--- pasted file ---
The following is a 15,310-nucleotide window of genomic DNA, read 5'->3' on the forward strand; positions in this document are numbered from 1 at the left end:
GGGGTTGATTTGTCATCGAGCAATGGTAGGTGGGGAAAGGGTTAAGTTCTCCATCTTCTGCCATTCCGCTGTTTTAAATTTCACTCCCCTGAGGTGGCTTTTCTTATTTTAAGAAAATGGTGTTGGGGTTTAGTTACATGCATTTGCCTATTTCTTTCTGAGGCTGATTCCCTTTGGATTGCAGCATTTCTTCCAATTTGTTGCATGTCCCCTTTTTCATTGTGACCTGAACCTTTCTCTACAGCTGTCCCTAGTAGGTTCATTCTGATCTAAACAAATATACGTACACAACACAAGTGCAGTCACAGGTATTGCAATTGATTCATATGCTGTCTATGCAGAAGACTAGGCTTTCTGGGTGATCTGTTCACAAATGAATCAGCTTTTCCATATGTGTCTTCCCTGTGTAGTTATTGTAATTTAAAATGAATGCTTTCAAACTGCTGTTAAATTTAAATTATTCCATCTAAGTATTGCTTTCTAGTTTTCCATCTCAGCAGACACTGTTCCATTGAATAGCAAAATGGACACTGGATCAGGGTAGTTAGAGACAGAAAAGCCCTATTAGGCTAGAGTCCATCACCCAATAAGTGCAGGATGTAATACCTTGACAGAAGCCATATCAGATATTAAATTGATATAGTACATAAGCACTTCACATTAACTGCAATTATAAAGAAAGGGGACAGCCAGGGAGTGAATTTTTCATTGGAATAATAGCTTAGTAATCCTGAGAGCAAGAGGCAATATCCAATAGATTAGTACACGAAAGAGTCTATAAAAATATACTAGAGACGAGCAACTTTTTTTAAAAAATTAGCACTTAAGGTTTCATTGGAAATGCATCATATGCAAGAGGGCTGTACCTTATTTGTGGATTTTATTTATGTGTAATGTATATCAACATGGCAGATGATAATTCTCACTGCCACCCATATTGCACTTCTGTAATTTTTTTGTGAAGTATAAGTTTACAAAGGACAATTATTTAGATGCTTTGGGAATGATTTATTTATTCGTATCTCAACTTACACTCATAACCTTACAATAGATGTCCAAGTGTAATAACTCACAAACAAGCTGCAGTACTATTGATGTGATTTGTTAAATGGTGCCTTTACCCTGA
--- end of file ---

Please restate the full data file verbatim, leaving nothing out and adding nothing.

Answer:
The following is a 15,310-nucleotide window of genomic DNA, read 5'->3' on the forward strand; positions in this document are numbered from 1 at the left end:
GGGGTTGATTTGTCATCGAGCAATGGTAGGTGGGGAAAGGGTTAAGTTCTCCATCTTCTGCCATTCCGCTGTTTTAAATTTCACTCCCCTGAGGTGGCTTTTCTTATTTTAAGAAAATGGTGTTGGGGTTTAGTTACATGCATTTGCCTATTTCTTTCTGAGGCTGATTCCCTTTGGATTGCAGCATTTCTTCCAATTTGTTGCATGTCCCCTTTTTCATTGTGACCTGAACCTTTCTCTACAGCTGTCCCTAGTAGGTTCATTCTGATCTAAACAAATATACGTACACAACACAAGTGCAGTCACAGGTATTGCAATTGATTCATATGCTGTCTATGCAGAAGACTAGGCTTTCTGGGTGATCTGTTCACAAATGAATCAGCTTTTCCATATGTGTCTTCCCTGTGTAGTTATTGTAATTTAAAATGAATGCTTTCAAACTGCTGTTAAATTTAAATTATTCCATCTAAGTATTGCTTTCTAGTTTTCCATCTCAGCAGACACTGTTCCATTGAATAGCAAAATGGACACTGGATCAGGGTAGTTAGAGACAGAAAAGCCCTATTAGGCTAGAGTCCATCACCCAATAAGTGCAGGATGTAATACCTTGACAGAAGCCATATCAGATATTAAATTGATATAGTACATAAGCACTTCACATTAACTGCAATTATAAAGAAAGGGGACAGCCAGGGAGTGAATTTTTCATTGGAATAATAGCTTAGTAATCCTGAGAGCAAGAGGCAATATCCAATAGATTAGTACACGAAAGAGTCTATAAAAATATACTAGAGACGAGCAACTTTTTTTAAAAAATTAGCACTTAAGGTTTCATTGGAAATGCATCATATGCAAGAGGGCTGTACCTTATTTGTGGATTTTATTTATGTGTAATGTATATCAACATGGCAGATGATAATTCTCACTGCCACCCATATTGCACTTCTGTAATTTTTTTGTGAAGTATAAGTTTACAAAGGACAATTATTTAGATGCTTTGGGAATGATTTATTTATTCGTATCTCAACTTACACTCATAACCTTACAATAGATGTCCAAGTGTAATAACTCACAAACAAGCTGCAGTACTATTGATGTGATTTGTTAAATGGTGCCTTTACCCTGA